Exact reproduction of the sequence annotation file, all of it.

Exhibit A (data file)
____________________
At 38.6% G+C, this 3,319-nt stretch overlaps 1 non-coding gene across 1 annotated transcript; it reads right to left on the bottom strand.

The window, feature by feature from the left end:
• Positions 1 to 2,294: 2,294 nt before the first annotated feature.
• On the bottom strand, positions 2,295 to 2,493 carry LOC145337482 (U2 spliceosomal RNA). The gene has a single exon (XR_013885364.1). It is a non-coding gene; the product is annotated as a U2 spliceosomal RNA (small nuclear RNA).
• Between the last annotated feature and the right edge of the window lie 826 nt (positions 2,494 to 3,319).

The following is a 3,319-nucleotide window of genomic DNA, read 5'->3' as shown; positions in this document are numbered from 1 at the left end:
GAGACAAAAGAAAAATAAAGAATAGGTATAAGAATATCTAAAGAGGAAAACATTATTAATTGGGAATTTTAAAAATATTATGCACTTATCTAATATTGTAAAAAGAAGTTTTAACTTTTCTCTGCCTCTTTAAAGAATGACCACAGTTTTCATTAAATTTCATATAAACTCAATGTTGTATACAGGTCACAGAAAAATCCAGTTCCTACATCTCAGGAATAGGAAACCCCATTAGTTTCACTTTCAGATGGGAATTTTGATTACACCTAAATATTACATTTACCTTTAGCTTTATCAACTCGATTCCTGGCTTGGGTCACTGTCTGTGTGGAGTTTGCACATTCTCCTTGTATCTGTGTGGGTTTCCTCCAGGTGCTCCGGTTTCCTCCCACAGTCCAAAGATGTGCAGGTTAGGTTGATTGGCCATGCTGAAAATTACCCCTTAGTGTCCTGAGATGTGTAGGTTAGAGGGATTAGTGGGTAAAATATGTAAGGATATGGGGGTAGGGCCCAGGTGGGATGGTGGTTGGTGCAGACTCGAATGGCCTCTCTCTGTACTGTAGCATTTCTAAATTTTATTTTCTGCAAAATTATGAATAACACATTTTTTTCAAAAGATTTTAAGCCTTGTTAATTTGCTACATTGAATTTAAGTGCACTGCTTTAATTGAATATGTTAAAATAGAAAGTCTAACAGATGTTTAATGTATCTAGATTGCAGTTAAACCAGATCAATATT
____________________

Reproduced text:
At 38.6% G+C, this 3,319-nt stretch overlaps 1 non-coding gene across 1 annotated transcript; it reads right to left on the bottom strand.

The window, feature by feature from the left end:
• Positions 1 to 2,294: 2,294 nt before the first annotated feature.
• On the bottom strand, positions 2,295 to 2,493 carry LOC145337482 (U2 spliceosomal RNA). The gene has a single exon (XR_013885364.1). It is a non-coding gene; the product is annotated as a U2 spliceosomal RNA (small nuclear RNA).
• Between the last annotated feature and the right edge of the window lie 826 nt (positions 2,494 to 3,319).

The following is a 3,319-nucleotide window of genomic DNA, read 5'->3' as shown; positions in this document are numbered from 1 at the left end:
GAGACAAAAGAAAAATAAAGAATAGGTATAAGAATATCTAAAGAGGAAAACATTATTAATTGGGAATTTTAAAAATATTATGCACTTATCTAATATTGTAAAAAGAAGTTTTAACTTTTCTCTGCCTCTTTAAAGAATGACCACAGTTTTCATTAAATTTCATATAAACTCAATGTTGTATACAGGTCACAGAAAAATCCAGTTCCTACATCTCAGGAATAGGAAACCCCATTAGTTTCACTTTCAGATGGGAATTTTGATTACACCTAAATATTACATTTACCTTTAGCTTTATCAACTCGATTCCTGGCTTGGGTCACTGTCTGTGTGGAGTTTGCACATTCTCCTTGTATCTGTGTGGGTTTCCTCCAGGTGCTCCGGTTTCCTCCCACAGTCCAAAGATGTGCAGGTTAGGTTGATTGGCCATGCTGAAAATTACCCCTTAGTGTCCTGAGATGTGTAGGTTAGAGGGATTAGTGGGTAAAATATGTAAGGATATGGGGGTAGGGCCCAGGTGGGATGGTGGTTGGTGCAGACTCGAATGGCCTCTCTCTGTACTGTAGCATTTCTAAATTTTATTTTCTGCAAAATTATGAATAACACATTTTTTTCAAAAGATTTTAAGCCTTGTTAATTTGCTACATTGAATTTAAGTGCACTGCTTTAATTGAATATGTTAAAATAGAAAGTCTAACAGATGTTTAATGTATCTAGATTGCAGTTAAACCAGATCAATATT